CounselingAs a Collaborative Divorce Attorney, I have seen many clients who are ambivalent about getting a divorce. How do I know they are ambivalent? Because, in addition to the story they tell me, I ask potential clients to take the following survey: Even though divorce is a legal process, your emotions and your perspective on divorce, and those of your spouse, are very important and cannot be separated from the legal process. To assist me in beginning to understand your views about proceeding with divorce, please answer the following questions. 1.  People have different attitudes towards their divorce. Please check which of these statements most closely fits your own attitude right now.

(   )       I’m done with this marriage; it’s too late now even if my spouse were                            to make major changes.

(   )       I have mixed feelings about the divorce; sometimes I think it’s a good                          idea and sometimes I’m not sure. (   )       I would consider reconciling if my spouse got serious about making                               major changes. (   )       I don’t want this divorce, and I would work hard to get us back together. 2.  Readiness for Divorce People come to the divorce process with different degrees of readiness to divorce. Some may not want the divorce and are not emotionally prepared to participate in the process, while others have been ready for some time and feel impatient to get things moving. And there is a wide range of feelings in between. Please rate yourself on the scale below by circling the number that best describes your readiness for divorce today.   0        1         2         3         4        5        6        7        8         9         10 _________________________________________________________ I’m absolutely not                                                          I’m ready to move                           ready for this divorce                                                    forward immediately This survey was created by a group of collaborative divorce attorneys working with Dr. William Doherty of the University of Minnesota. After giving this survey to people whose divorces had already been filed in court (Hennepin County, Minnesota), it was determined that in 12.6% of the filed divorce cases both spouses in the marriage were not sure they wanted the divorce! This led to the recognition that there was a failure to provide services to this group of people. That has now been corrected. Couples who are ambivalent about divorce can now gain clarity about whether to move forward with a divorce or to move forward with a plan to restore the marriage to health. This clarity is achieved through specialized counseling called Discernment Counseling. Discernment Counseling is a focused, short-term process involving no more than 4 to 6 sessions. A Discernment Counselor helps the couple…
  1. gain clarity and confidence about what steps to take next with their marriage;
  2. understand what has happened to their marriage;
  3. look at problems from the perspective of each spouse;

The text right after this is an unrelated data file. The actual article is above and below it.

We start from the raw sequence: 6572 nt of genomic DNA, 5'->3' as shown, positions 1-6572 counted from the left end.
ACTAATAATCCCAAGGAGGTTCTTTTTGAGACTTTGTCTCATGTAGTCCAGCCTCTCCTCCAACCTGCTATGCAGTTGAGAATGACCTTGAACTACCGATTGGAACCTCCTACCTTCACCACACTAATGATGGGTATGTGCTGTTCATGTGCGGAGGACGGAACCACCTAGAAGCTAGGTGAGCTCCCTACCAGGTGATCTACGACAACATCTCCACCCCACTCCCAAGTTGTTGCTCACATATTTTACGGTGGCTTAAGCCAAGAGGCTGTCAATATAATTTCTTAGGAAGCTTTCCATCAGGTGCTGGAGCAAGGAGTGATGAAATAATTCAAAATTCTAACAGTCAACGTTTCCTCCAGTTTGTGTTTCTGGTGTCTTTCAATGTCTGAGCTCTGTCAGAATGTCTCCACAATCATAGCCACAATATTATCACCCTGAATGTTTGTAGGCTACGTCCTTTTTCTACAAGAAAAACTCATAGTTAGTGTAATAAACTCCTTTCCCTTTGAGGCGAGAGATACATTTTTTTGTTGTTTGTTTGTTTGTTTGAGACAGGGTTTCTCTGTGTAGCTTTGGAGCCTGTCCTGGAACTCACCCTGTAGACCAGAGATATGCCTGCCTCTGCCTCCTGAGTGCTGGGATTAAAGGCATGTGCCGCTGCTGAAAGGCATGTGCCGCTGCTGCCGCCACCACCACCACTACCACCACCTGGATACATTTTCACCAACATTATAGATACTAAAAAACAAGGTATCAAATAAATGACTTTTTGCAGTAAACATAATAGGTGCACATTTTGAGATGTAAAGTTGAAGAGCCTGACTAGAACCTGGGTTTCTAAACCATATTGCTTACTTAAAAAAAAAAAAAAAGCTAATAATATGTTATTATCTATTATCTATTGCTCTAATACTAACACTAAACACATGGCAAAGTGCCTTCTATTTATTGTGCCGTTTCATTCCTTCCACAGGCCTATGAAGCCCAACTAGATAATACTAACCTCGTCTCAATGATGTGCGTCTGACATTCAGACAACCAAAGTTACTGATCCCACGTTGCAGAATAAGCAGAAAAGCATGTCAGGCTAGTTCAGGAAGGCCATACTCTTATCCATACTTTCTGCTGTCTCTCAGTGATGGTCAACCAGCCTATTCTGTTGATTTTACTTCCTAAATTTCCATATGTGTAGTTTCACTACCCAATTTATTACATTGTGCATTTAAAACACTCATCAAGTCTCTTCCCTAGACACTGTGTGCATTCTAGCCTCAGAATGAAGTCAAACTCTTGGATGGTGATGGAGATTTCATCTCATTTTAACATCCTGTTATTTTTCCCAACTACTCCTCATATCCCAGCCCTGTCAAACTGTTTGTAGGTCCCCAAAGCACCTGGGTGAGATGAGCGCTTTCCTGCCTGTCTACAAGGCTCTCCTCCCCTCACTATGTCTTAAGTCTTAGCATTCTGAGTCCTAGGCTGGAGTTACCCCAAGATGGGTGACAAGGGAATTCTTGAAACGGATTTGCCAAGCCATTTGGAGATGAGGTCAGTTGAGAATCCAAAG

4. determine whether past counseling has been helpful or not so helpful;
  5. evaluate the possibility of solving their problems and restoring their marriage to health; and
  6. make a joint decision about whether or not to move towards divorce.
The clients I see who are ambivalent about divorce are greatly relieved to know this service exists. It provides them with a structured process where both parties can join in the decision of what to do about the marriage. If the couple decides to try to restore the marriage to health, they move to specialized counseling to create a plan for that to happen. If the couple decides to end the marriage, they are in a much better place to undertake a constructive and peaceful divorce. For more information about Discernment Counseling and to find a Discernment Counselor please go to and
How do you turn a divorce process into a healing process? By envisioning your highest goals for what you want to accomplish during the divorce and after the divorce has ended.  This is what happens in a Collaborative Divorce process. Unlike the traditional divorce process where the focus is often what happened in the past, the collaborative divorce process focuses on the future.

At the commencement of a collaborative divorce, the divorcing couple identify and share their vision for a healthy divorce and a healthy life after divorce. Here are some of the visions couples have shared with me in my work as a Collaborative Divorce attorney.

Beth and Peter’s Vision Children
  • For our children to see us co-parent with each other in a non-conflictive way.
  • For us to live in close proximity to each other while raising our children.
  • For us to live in stable environments while raising our children.
  • For our children’s lifestyles to be affected as little as possible by our divorce within the resources available to us (e.g., emotionally and educationally; that we continue with the educational plans we have made for our children; that our children live in the same community).